Sign up ×
Stack Overflow is a community of 4.7 million programmers, just like you, helping each other. Join them; it only takes a minute:

Ok, hopefully this should be easy for you. I'm new to git, BitBucket and somewhat new to version control too, I'm going to be missing something obvious to you.

So here's what I've done: I've installed git on my machine and set my globals. Set up a new repo on BitBucket. Then:

$ git clone https://[me][me]/[my_project].git
 Cloning into [my_project]...
 warning: You appear to have cloned an empty repository.

$ git status
 # On branch master
 # Initial commit
 # Untracked files:
 #   (use "git add <file>..." to include in what will be committed)
 #  index.html
 nothing added to commit but untracked files present (use "git add" to track)

Done. Then I create a new file (index.html) locally. Then:

$ git add index.html 
$ git status
 # On branch master
 # Initial commit
 # Changes to be committed:
 #   (use "git rm --cached <file>..." to unstage)
 #  new file:   index.html

So added successfully. Then:

$ git commit -m "Initial commit."
 [master (root-commit) 01d4120] Initial commit.
 1 files changed, 164 insertions(+), 0 deletions(-)
 create mode 100755 index.html

Committed successfully.

$ git push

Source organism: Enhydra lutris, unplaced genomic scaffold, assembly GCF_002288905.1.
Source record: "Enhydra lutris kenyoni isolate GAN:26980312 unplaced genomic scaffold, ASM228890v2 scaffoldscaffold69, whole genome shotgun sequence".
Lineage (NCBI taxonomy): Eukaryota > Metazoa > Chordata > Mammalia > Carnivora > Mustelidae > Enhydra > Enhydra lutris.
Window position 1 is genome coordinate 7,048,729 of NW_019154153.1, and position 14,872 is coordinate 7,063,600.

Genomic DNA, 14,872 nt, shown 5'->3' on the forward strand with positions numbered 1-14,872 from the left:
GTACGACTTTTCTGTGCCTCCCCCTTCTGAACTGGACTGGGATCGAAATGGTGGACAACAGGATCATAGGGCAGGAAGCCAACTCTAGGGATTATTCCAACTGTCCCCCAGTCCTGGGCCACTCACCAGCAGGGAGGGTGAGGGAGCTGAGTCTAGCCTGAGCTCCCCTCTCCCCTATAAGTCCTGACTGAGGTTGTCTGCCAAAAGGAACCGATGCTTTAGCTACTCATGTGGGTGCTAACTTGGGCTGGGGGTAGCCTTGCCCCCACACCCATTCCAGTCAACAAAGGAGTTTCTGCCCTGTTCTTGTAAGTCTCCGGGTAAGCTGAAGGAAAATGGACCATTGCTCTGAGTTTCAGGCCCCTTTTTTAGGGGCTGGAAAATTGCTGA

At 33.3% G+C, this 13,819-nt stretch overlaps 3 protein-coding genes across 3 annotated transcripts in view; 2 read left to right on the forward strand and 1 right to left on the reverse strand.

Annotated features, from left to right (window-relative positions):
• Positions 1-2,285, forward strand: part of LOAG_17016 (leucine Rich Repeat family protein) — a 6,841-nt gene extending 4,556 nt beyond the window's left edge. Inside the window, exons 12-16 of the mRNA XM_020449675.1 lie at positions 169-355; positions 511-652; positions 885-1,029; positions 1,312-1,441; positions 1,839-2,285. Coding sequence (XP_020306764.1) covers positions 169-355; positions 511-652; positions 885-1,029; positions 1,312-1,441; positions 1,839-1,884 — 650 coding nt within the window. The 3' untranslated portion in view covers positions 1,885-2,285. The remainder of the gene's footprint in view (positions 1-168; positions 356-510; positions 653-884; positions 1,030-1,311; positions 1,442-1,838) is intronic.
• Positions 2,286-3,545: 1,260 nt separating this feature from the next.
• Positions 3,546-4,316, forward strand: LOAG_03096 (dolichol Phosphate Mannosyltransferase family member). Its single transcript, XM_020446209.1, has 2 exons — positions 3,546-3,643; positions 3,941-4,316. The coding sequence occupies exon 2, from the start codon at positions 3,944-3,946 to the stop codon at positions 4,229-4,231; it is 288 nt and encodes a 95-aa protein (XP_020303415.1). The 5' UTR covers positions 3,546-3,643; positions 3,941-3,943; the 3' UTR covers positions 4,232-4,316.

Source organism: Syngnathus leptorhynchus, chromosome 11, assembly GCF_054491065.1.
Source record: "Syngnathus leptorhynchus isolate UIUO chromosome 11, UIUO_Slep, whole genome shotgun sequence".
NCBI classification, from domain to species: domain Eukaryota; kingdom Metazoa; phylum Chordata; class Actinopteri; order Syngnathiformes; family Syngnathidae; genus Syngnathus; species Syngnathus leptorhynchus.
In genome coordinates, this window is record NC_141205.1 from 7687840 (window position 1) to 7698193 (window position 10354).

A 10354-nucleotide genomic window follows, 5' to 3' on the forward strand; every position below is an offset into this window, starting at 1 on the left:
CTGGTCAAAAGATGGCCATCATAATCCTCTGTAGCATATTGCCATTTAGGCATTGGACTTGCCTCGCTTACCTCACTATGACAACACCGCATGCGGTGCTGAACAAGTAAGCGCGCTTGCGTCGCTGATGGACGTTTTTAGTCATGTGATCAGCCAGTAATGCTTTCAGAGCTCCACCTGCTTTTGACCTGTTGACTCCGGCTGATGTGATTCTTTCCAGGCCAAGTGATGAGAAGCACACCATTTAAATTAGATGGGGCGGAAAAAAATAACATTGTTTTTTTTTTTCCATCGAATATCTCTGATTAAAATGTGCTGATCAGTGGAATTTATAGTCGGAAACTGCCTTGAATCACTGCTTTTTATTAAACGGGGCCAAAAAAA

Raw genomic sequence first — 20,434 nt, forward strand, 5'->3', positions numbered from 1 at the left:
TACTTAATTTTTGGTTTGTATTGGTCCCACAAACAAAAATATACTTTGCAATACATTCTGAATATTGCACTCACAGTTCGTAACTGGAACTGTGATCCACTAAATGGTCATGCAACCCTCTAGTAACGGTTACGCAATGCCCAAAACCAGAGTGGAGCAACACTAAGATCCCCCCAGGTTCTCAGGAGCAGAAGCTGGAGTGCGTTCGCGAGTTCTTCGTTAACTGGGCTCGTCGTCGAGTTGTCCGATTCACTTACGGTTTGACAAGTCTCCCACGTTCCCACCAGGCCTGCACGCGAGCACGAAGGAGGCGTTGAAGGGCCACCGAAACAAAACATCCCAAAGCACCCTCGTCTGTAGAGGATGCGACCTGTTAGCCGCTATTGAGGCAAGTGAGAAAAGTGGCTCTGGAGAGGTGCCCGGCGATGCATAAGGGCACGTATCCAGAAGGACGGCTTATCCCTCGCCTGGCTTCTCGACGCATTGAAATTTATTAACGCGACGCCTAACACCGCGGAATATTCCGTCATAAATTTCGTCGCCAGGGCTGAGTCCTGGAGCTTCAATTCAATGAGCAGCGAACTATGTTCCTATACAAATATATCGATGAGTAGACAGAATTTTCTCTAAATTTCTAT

Everything up-to-date

I enter my password aaaaaand... Everything up-to-date... It doesn't push. I just want to push straight to the remote trunk from my local trunk.

I'm sorry if this is really obvious but I'm so new to everything I can't seem to find any info, I was just working through the 'BitBucket 101' steps. Thanks.

share|improve this question
Please provide system log from creating a new file to "Everything is up to date". Did you check your bitbucket repo from the site? There is no index.html file? – Alexey Morozov Oct 26 '11 at 20:25
Updated question with command line dumps so that you can see what's going on. – igneosaur Oct 26 '11 at 20:36

2 Answers 2

up vote 16 down vote accepted

You will have to do:

git push origin master

Change origin if you have a different remote.

Change master if you have different branch.

share|improve this answer
That's it! Thank you mate, the guide did not mention this. – igneosaur Oct 26 '11 at 23:11

I am not sure it is or GIT's issue.

After you clone the project. In your local configuration, you have the origin setup to the remote. But no branch information yet. So you have to use '$ git push origin ' to do it once. After that. you can simply use '$ git push'.

'$git push -v ' would be helpful to find issue. It prints out detail information.

share|improve this answer

Your Answer


By posting your answer, you agree to the privacy policy and terms of service.

Not the answer you're looking for? Browse other questions tagged or ask your own question.